Bodily Extremities: Preoccupations with the Human Body in Early Modern European Culture by A strong preoccupation with the human body - often manifested in startling ways - is a characteristic shared by early modern Europeans and their present-day counterparts. Whilst modern manifestations of this interest include body piercing, tattoos, plastic surgery and eating disorders, early modern preoccupations encompassed such diverse phenomena as monstrous births and physical deformity, body snatching, public dissection, flagellation, judicial torture and public punishment. This volume explores such extreme manifestations of early modern bodily obsessions and fascinations, and their wider cultural significance. Agreeing that an interest in physical boundaries, extreme physical manifestations and situations developed and grew stronger during the early modern period, the essays in this volume investigate whether this interest can be traced in a wider range of cultural phenomena, and should therefore be given a prominent place in any future characterization of the early modern period. Taken as a whole, the volume can be read as an attempt to create a new context in which to explore the cultural history of the human body, as well as the metaphors of research and investigation themselves.
Call Number: eBook
Publication Date: 2003-04-28
Vital Matters: Eighteenth-century Views of Conception, Life, and Death by Eighteenth-century questions about the properties essential to life often explored the boundary between the physical world of the body and the immaterial world of the mind and soul. Locating materialism within the larger history of ideas, Vital Matters examines how and why eighteenth-century scientists, philosophers, writers, and artists questioned nature and its animating principles. In this volume, interdisciplinary essays by premier scholars in literary studies, art history, and the history of science and medicine analyse a wide range of subjects, including ghosts and funerary practices, dissection and digestion, automata, and monstrous births. Featuring new approaches to literary texts such as Lawrence Sterne's Tristram Shandy and paintings such as Girodet's Eternal Sleep, as well as new research on cases from the history of medicine and the history of science, Vital Matters reconsiders Enlightenment oppositions between body and mind, brain and soul, life and death, and the physical and the abstract.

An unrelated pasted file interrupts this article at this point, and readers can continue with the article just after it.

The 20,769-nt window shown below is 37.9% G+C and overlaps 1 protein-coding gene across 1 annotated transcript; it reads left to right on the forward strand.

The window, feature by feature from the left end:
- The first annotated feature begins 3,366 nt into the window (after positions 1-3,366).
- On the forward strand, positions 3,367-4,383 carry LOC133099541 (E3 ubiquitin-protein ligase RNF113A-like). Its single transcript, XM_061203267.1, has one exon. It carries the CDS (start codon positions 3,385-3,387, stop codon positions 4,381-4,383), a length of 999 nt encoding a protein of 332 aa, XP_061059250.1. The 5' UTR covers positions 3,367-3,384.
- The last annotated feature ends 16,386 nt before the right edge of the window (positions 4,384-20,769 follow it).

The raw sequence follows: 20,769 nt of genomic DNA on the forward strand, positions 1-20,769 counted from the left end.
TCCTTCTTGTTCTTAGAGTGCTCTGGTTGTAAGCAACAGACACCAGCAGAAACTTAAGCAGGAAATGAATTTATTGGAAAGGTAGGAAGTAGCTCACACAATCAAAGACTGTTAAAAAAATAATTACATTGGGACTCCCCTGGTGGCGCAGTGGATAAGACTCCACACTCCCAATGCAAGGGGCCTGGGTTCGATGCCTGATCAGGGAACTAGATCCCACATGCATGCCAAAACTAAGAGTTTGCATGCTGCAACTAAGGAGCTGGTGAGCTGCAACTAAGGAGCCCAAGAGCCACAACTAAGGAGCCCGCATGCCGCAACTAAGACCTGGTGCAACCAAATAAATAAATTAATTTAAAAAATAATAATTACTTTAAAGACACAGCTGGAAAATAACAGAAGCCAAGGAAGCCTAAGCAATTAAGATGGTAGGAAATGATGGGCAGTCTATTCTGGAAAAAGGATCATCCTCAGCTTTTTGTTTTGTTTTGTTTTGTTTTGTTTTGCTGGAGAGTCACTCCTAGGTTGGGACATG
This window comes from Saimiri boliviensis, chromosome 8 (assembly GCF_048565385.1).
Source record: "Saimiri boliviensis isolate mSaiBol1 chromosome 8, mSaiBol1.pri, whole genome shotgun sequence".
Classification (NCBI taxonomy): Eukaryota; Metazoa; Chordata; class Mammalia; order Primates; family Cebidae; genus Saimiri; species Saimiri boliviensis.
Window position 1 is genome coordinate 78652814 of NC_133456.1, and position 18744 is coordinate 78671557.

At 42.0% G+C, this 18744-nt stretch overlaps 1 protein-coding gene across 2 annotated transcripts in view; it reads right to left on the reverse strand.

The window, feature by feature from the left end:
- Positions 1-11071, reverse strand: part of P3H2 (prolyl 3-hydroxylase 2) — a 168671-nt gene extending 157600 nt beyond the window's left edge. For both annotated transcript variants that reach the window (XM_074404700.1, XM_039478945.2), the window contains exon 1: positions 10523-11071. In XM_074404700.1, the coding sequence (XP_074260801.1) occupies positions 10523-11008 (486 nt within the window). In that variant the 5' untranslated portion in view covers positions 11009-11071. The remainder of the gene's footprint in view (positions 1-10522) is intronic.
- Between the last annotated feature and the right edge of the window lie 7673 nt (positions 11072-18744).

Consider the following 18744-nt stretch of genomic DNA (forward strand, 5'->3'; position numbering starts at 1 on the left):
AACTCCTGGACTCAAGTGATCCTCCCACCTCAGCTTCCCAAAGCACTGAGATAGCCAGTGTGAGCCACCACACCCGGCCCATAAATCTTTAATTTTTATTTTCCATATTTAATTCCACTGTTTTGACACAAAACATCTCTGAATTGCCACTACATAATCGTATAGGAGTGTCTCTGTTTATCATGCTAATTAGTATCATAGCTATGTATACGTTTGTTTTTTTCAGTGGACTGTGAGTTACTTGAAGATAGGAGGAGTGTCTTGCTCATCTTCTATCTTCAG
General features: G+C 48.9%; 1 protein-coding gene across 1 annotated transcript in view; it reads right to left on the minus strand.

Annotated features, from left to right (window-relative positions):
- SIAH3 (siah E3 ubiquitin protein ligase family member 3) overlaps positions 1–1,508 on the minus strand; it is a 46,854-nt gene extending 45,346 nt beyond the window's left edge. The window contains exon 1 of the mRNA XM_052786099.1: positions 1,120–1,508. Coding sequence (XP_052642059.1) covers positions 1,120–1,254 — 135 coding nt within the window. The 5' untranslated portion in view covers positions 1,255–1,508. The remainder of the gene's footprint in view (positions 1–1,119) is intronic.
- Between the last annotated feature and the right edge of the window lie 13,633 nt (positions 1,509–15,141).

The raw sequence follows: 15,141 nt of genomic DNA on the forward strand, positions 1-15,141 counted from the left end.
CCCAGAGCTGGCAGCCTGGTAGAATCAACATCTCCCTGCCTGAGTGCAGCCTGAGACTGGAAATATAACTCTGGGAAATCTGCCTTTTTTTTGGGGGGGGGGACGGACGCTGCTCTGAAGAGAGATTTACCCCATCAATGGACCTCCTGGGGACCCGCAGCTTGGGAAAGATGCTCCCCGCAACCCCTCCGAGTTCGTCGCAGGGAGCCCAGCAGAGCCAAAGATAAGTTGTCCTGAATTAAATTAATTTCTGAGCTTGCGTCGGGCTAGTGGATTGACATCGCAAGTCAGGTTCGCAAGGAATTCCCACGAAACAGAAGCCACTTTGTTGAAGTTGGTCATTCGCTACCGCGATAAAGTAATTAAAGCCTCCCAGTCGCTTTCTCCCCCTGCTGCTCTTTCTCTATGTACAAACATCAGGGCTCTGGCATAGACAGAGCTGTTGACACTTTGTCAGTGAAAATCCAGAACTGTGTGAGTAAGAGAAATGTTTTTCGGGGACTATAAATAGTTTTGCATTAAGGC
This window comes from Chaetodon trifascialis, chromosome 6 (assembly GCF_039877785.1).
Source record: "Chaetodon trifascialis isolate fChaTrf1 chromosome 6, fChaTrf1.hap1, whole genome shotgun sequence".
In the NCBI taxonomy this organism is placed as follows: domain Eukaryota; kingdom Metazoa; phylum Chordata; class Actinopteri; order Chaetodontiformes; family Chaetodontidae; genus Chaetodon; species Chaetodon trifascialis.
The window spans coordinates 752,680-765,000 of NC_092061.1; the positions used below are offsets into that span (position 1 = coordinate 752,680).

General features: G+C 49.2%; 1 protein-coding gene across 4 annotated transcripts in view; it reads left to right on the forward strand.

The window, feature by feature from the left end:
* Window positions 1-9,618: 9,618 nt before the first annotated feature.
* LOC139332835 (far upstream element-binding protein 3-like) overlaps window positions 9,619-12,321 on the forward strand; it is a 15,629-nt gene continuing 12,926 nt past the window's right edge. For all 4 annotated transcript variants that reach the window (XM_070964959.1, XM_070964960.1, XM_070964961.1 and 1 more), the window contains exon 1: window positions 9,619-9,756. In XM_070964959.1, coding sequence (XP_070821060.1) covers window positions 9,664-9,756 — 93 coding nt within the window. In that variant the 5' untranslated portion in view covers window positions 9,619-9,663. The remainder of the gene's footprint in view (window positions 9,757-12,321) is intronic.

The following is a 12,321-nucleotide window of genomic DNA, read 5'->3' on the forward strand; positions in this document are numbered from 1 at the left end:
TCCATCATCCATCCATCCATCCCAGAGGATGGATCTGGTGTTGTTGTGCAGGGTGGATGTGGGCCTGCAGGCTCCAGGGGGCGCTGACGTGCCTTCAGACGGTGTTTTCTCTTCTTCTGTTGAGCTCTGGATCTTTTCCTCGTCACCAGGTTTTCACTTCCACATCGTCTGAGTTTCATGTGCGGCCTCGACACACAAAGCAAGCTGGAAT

Call Number: eBook
Publication Date: 2012-07-09
The Lady and Her Monsters: a tale of dissections, real-life Dr. Frankensteins, and the creation of Mary Shelley's masterpiece by (PRINT) The Lady and Her Monsters by Roseanne Motillo brings to life the fascinating times, startling science, and real-life horrors behind Mary Shelley's gothic masterpiece, Frankenstein. Montillo recounts how--at the intersection of the Romantic Age and the Industrial Revolution--Shelley's Victor Frankenstein was inspired by actual scientists of the period: curious and daring iconoclasts who were obsessed with the inner workings of the human body and how it might be reanimated after death. With true-life tales of grave robbers, ghoulish experiments, and the ultimate in macabre research--human reanimation--The Lady and Her Monsters is a brilliant exploration of the creation of Frankenstein, Mary Shelley's horror classic.
Call Number: PR5398 .M57 2013 (Downtown, Kent)
Publication Date: 2013-02-05
The Monsters: Mary Shelley and the curse of Frankenstein by (PRINT) The authors of the award-winning "In Darkness, Death" share the remarkable true story of "Frankenstein's" origins and the curse on its creators.
Call Number: PR5397.F73 H66 2006 (Kent, South)
Publication Date: 2006-05-01
On Monsters: an unnatural history of our worst fears by (PRINT) Monsters. Real or imagined, literal or metaphorical, they have exerted a dread fascination on the human mind for many centuries. They attract and repel us, intrigue and terrify us, and in the process reveal something deeply important about the darker recesses of our collective psyche.Stephen Asma's On Monsters is a wide-ranging cultural and conceptual history of monsters - how they have evolved over time, what functions they have served for us, and what shapes they are likely to take in the future. Asma begins with a letter from Alexander the Great in 326 B.C. detailing anencounter in India with an "enormous beast - larger than an elephantthree ominous horns on its forehead." From there the monsters come fast and furious - Behemoth and Leviathan, Gog and Magog, the leopard-bear-lion beast of Revelation, Satan and his demons, Grendel and Frankenstein, circus freaksand headless children, right up to the serial killers and terrorists of today and the post-human cyborgs of tomorrow. Monsters embody our deepest anxieties and vulnerabilities, Asma argues, but they also symbolize the mysterious and incoherent territory just beyond the safe enclosures of rationalthought. Exploring philosophical treatises, theological tracts, newspapers, pamphlets, films, scientific notebooks, and novels, Asma unpacks traditional monster stories for the clues they offer about the inner logic of an era's fears and fascinations. In doing so, he illuminates the many waysmonsters have become repositories for those human qualities that must be repudiated, externalized, and defeated. Asma suggests that how we handle monsters reflects how we handle uncertainty, ambiguity, insecurity. And in a world that is daily becoming less secure and more ambiguous, he shows how we might learn to better live with monsters - and thereby avoid becoming one.
Call Number: GR825 .A86 2009 (Deerwood, North, South)
Publication Date: 2009-10-14